Pentagon Bans Huawei and ZTE Devices from Bases

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The US has turned up the pressure on Chinese technology firms after the Department of Defense ordered all military bases to stop selling Huawei and ZTE devices out of security concerns.

The Pentagon is also said to be considering whether to follow this up with an advisory for all armed force personnel.

“Huawei and ZTE devices may pose an unacceptable risk to the department’s personnel, information and mission. In light of this information, it was not prudent for the department’s exchanges to continue selling them,” an official statement sent to the Wall Street Journal read.

The move comes after Verizon and AT&T dropped distribution deals for Huawei handsets after alleged pressure from Washington while Best Buy also announced earlier this year that it won’t be selling any gadgets from the world’s second largest smartphone maker.

Huawei and ZTE have long been viewed with suspicion by US lawmakers who believe that their close ties to Beijing mean products could be backdoored by Chinese intelligence agencies to spy on foreign targets.

In 2012 a congressional report banned the duo from competing for US telecoms infrastructure projects.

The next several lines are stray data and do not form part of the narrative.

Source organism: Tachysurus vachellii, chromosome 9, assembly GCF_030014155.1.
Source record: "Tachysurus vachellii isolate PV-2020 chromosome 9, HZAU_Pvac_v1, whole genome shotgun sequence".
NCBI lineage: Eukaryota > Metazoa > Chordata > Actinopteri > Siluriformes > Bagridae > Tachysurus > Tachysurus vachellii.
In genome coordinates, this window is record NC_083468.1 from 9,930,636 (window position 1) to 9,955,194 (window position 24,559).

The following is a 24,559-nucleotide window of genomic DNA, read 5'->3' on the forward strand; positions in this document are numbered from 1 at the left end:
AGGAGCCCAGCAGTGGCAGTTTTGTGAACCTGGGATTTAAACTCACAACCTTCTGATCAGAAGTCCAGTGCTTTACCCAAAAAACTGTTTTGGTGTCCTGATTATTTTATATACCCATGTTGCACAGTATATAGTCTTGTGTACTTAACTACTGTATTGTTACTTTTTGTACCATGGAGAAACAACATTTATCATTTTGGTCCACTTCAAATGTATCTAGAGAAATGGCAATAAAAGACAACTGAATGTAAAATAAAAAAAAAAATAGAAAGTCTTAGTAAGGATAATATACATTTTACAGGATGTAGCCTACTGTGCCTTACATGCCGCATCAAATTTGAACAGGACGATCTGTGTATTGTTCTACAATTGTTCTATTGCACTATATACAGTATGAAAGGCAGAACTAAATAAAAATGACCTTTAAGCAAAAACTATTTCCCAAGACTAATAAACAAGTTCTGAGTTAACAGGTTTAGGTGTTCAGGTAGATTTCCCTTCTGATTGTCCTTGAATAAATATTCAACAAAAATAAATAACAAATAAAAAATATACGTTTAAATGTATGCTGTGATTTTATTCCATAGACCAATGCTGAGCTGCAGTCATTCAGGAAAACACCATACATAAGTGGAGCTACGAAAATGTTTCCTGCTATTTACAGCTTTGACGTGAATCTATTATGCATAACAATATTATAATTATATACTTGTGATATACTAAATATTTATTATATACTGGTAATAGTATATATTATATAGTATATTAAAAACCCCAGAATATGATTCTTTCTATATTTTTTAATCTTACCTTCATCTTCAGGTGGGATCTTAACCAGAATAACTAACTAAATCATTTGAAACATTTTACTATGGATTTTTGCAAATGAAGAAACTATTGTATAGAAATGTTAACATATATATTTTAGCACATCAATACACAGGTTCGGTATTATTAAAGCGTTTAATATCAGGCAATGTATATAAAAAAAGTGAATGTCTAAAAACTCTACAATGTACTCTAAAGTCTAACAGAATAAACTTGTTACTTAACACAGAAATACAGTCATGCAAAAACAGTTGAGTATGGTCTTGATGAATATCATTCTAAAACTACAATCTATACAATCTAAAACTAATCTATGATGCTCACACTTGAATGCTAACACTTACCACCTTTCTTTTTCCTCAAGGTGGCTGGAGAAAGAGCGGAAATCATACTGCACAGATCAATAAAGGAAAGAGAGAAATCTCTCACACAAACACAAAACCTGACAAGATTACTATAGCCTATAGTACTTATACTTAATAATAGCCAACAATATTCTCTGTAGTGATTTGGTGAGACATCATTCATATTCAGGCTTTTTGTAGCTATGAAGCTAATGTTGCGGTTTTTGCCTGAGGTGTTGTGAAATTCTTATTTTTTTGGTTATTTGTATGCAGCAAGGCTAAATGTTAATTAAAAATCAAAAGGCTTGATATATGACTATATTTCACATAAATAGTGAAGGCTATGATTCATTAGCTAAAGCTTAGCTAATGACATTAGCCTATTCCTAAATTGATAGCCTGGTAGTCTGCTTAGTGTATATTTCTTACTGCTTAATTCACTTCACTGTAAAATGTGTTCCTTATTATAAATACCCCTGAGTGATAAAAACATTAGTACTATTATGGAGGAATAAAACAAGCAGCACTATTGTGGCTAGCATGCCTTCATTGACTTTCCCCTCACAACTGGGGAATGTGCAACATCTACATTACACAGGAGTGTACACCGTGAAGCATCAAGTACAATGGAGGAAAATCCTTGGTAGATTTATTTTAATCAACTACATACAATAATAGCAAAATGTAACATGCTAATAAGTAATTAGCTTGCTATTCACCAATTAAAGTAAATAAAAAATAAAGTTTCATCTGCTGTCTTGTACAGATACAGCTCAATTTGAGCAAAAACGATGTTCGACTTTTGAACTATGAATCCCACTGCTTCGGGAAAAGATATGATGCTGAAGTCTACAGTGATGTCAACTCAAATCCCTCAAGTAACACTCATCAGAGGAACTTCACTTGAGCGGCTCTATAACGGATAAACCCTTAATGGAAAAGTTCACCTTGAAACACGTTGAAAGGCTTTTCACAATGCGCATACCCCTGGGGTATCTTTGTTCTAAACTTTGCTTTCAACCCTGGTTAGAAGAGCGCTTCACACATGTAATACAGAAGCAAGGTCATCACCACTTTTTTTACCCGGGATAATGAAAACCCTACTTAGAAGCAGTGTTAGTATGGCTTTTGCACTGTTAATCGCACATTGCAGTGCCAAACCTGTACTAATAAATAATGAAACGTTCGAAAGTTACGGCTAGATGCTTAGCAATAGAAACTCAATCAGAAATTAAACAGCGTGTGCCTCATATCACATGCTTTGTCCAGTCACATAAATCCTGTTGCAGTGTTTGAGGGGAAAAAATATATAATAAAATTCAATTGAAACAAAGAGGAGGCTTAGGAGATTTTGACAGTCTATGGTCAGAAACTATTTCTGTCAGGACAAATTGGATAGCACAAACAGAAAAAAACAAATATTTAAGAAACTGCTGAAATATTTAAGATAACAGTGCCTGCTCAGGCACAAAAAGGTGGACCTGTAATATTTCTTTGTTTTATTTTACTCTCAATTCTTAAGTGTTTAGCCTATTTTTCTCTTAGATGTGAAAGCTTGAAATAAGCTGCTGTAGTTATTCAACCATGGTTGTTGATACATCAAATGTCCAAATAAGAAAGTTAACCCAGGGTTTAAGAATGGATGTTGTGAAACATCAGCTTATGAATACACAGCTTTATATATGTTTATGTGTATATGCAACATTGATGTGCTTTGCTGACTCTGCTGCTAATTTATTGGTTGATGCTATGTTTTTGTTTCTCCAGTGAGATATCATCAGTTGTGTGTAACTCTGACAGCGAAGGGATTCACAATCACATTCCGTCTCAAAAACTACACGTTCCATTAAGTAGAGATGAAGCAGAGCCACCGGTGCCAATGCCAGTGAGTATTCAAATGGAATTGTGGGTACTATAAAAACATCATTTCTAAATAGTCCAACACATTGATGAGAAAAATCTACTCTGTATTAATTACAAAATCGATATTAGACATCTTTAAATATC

Separately, ZTE was forced to pay a near$900m fine after breaking US sanctions on Iran. By breaking the terms of the settlement deal it was then subjected to a crippling blow: no US component makers can sell to the firm for seven years.

Huawei is now under investigation for a similar offense, leading to speculation of reprisals from China as the prospect of a tech trade war between the two superpowers grows.

David Pearson, principal threat researcher at Awake Security, claimed the heightened security concerns over Chinese handsets highlights the need to gain network-level visibility into all unmanaged devices.

“Concerned organizations should be aware that attackers have a much harder time covering up their actions on the network. With unmanaged devices, suspicious behavior today is most often caught by analysts performing network traffic analysis,” he added.

“Moreover, mobile apps are extremely noisy and borderline careless with the data that they send over the wire — many times in plaintext or very simply encoded — so the risk is not just from the device. Those worried about potential risk from ZTE and Huawei phones should ensure they have network detection and response capabilities, since trying to prevent those types of devices from entering their network maybe easier said than done.”

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